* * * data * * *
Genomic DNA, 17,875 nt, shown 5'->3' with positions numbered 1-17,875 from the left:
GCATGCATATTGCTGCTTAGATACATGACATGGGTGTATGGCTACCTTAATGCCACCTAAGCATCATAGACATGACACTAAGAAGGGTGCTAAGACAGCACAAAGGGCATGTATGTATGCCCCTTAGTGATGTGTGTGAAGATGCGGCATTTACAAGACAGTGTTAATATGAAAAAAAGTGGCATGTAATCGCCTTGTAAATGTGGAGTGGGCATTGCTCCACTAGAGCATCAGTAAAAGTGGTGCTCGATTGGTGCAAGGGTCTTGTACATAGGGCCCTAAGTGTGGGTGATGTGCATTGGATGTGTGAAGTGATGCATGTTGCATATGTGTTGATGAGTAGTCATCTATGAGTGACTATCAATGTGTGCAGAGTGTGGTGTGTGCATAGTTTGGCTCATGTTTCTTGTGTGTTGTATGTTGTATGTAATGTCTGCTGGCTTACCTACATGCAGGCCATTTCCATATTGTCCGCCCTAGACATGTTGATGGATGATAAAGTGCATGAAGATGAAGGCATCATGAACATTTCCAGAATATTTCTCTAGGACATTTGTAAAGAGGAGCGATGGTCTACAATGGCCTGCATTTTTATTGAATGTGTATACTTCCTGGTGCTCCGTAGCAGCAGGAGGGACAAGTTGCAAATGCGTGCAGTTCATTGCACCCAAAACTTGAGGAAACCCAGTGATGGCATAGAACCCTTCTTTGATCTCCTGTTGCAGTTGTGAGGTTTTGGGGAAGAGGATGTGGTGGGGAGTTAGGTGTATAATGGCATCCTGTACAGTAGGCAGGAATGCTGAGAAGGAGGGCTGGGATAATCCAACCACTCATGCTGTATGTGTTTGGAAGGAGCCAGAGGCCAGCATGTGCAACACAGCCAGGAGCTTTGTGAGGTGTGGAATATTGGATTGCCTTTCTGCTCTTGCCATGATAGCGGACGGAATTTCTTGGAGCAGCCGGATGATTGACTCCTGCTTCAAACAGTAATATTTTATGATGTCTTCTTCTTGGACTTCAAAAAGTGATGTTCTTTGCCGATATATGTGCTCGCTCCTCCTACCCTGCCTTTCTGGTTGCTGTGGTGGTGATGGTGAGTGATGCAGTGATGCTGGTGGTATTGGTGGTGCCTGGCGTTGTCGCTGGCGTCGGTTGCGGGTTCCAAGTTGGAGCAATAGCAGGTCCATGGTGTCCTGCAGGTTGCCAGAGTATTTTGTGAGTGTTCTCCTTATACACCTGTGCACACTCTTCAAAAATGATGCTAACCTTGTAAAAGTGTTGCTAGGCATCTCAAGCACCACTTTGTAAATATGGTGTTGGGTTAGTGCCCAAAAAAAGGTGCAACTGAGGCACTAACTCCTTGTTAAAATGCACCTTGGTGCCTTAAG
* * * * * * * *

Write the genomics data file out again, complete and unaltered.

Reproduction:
Genomic DNA, 17,875 nt, shown 5'->3' with positions numbered 1-17,875 from the left:
GCATGCATATTGCTGCTTAGATACATGACATGGGTGTATGGCTACCTTAATGCCACCTAAGCATCATAGACATGACACTAAGAAGGGTGCTAAGACAGCACAAAGGGCATGTATGTATGCCCCTTAGTGATGTGTGTGAAGATGCGGCATTTACAAGACAGTGTTAATATGAAAAAAAGTGGCATGTAATCGCCTTGTAAATGTGGAGTGGGCATTGCTCCACTAGAGCATCAGTAAAAGTGGTGCTCGATTGGTGCAAGGGTCTTGTACATAGGGCCCTAAGTGTGGGTGATGTGCATTGGATGTGTGAAGTGATGCATGTTGCATATGTGTTGATGAGTAGTCATCTATGAGTGACTATCAATGTGTGCAGAGTGTGGTGTGTGCATAGTTTGGCTCATGTTTCTTGTGTGTTGTATGTTGTATGTAATGTCTGCTGGCTTACCTACATGCAGGCCATTTCCATATTGTCCGCCCTAGACATGTTGATGGATGATAAAGTGCATGAAGATGAAGGCATCATGAACATTTCCAGAATATTTCTCTAGGACATTTGTAAAGAGGAGCGATGGTCTACAATGGCCTGCATTTTTATTGAATGTGTATACTTCCTGGTGCTCCGTAGCAGCAGGAGGGACAAGTTGCAAATGCGTGCAGTTCATTGCACCCAAAACTTGAGGAAACCCAGTGATGGCATAGAACCCTTCTTTGATCTCCTGTTGCAGTTGTGAGGTTTTGGGGAAGAGGATGTGGTGGGGAGTTAGGTGTATAATGGCATCCTGTACAGTAGGCAGGAATGCTGAGAAGGAGGGCTGGGATAATCCAACCACTCATGCTGTATGTGTTTGGAAGGAGCCAGAGGCCAGCATGTGCAACACAGCCAGGAGCTTTGTGAGGTGTGGAATATTGGATTGCCTTTCTGCTCTTGCCATGATAGCGGACGGAATTTCTTGGAGCAGCCGGATGATTGACTCCTGCTTCAAACAGTAATATTTTATGATGTCTTCTTCTTGGACTTCAAAAAGTGATGTTCTTTGCCGATATATGTGCTCGCTCCTCCTACCCTGCCTTTCTGGTTGCTGTGGTGGTGATGGTGAGTGATGCAGTGATGCTGGTGGTATTGGTGGTGCCTGGCGTTGTCGCTGGCGTCGGTTGCGGGTTCCAAGTTGGAGCAATAGCAGGTCCATGGTGTCCTGCAGGTTGCCAGAGTATTTTGTGAGTGTTCTCCTTATACACCTGTGCACACTCTTCAAAAATGATGCTAACCTTGTAAAAGTGTTGCTAGGCATCTCAAGCACCACTTTGTAAATATGGTGTTGGGTTAGTGCCCAAAAAAAGGTGCAACTGAGGCACTAACTCCTTGTTAAAATGCACCTTGGTGCCTTAAG